Tuesday, May 1, 2007

Is America the New Rome?

I remember reading The Rise and Fall of the Roman Empire back in college when I was a history minor. I remember class discussion then about whether America was headed down the same path in terms of eventual decline. This topic resurfaced, as it frequently does, in today's LM_NET discussion. However, the thread was ended before it could be discussed. I contacted Edward Nizalowski, the original poster, and he gave me permission to share his query here and give space here for people to respond. Here is his submission:

"I have seen a variety of opinions expressed over the years comparing
American society and culture to that of the Romans. One of the most
pertinent questions involves whether we will repeat the "decline and
fall" part. I certainly see ourselves in decline, but I'm not ready to
bet money that will be falling apart in the near or distant future.

Cullen Murphy, author of Are We Rome? The Fall of an Empire and
the Fate of America was interviewed in the latest issue of U. S. News
and World Report (May 7th). This exchange was especially perceptive:

You say there was an almost fatal parochialism among the Romans. Are we
in danger of duplicating it?

"I was looking the other day at one of the new Pew Center polls about
'what Americans know.' Americans in general aren't that interested in,
or aware of, the outside world, and increasingly even our elites don't
seem to put much stock in that kind of knowledge either. We don't have
[enough] Arabic speakers; the number of foreign correspondents continues
to shrink. Compared with the Greeks, the Romans were not passionately
interested in the outside world. And they were often taken by surprise.
The great disaster suffered by Varus in Germany in A. D. 9, when three
entire Roman legions were annihilated, stemmed partly from ignorance
about the tribes they were up against." "

Please feel free to share your comments.


  1. Gavin CallaghanMay 6, 2007 at 2:01 PM

    This is quite a coincidence, as I was recently working on an essay on much the same topic. The parallels between America and Rome go far beyond mere parochialism, to include the whole of U.S. foreign polciy and pragmatic worldview. As Polish writer K. S. Karol observed in his book China: The Other Communism (1967) written during the U.S. involvement during the Vietnam war:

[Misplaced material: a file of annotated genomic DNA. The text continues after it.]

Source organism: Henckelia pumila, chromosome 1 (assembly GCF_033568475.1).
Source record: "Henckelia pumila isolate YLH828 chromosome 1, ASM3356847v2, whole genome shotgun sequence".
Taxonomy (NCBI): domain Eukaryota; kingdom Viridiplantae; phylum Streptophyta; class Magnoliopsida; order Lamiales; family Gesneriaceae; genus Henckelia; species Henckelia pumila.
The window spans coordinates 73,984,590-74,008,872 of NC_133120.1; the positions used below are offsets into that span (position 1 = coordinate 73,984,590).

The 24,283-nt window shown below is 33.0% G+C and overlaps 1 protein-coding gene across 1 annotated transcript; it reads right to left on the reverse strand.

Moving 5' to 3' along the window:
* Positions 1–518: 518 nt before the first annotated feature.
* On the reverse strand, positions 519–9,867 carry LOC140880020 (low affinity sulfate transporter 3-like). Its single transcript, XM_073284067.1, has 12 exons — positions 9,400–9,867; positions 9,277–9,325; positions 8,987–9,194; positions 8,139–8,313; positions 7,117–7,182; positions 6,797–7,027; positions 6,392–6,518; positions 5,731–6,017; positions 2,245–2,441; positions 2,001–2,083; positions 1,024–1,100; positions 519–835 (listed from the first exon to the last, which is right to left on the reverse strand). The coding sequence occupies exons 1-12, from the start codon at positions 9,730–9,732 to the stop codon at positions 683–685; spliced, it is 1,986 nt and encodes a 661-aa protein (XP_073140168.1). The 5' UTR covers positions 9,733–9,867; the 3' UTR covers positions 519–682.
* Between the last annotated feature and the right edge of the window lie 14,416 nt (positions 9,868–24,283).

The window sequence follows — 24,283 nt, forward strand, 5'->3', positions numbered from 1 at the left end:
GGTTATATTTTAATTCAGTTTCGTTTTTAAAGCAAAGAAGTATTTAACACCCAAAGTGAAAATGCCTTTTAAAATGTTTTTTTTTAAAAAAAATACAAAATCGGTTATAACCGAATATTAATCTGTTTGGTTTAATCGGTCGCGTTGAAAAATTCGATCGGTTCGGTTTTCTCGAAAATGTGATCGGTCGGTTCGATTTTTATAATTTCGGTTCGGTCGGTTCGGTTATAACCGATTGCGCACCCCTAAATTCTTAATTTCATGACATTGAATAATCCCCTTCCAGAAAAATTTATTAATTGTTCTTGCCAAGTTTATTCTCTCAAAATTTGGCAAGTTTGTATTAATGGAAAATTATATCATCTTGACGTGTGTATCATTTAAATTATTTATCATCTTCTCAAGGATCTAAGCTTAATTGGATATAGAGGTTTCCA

“I.F. Stone recently noted on a U.S. Marines’ recruiting poster this symbolic phrase: ‘The Pax Romana was the longest period of peace humanity has ever known. Join the Marines to ensure the Pax Americana.’ I wonder in what history book the Pentagon recruiting sergeants found this revelation of the benefits of the Roman ‘peace’; but the comparison is significant. Many Americans believe that their country is so powerful and rich that it can play the role that once belonged in the ancient past to the Romans. And in the American Congress there is no lack of modern Catos to proclaim Ceterum censeo Carthaginem delendum esse, …. (…)” (345-46)

    This comparison of American militarism and the "Pax Romana" of Rome is very significant, and the parallels between America and Rome are indeed much closer than would at first appear.

    As French historian Gerald Messadie observes, “Rome was originally a commerical nation that rule don political principles alone. Some have found it vexing that it had no ‘soul’ --at least not one that was Christian, Fascist, Nazi, and so on-- and have assiduously tried to concot one for it.” Assiduously “practical” and “utilitarian”, their “feet firmly on the ground”, enemies to mystical and Dionysian excess, their religion a “guarantor of order”, what some find so troubling to some about the Romans (and their gods) was, what historian Theodor Mommsen called their blindness to “…the mysterious shiver the heart seeks out.” (MESSADIE 152)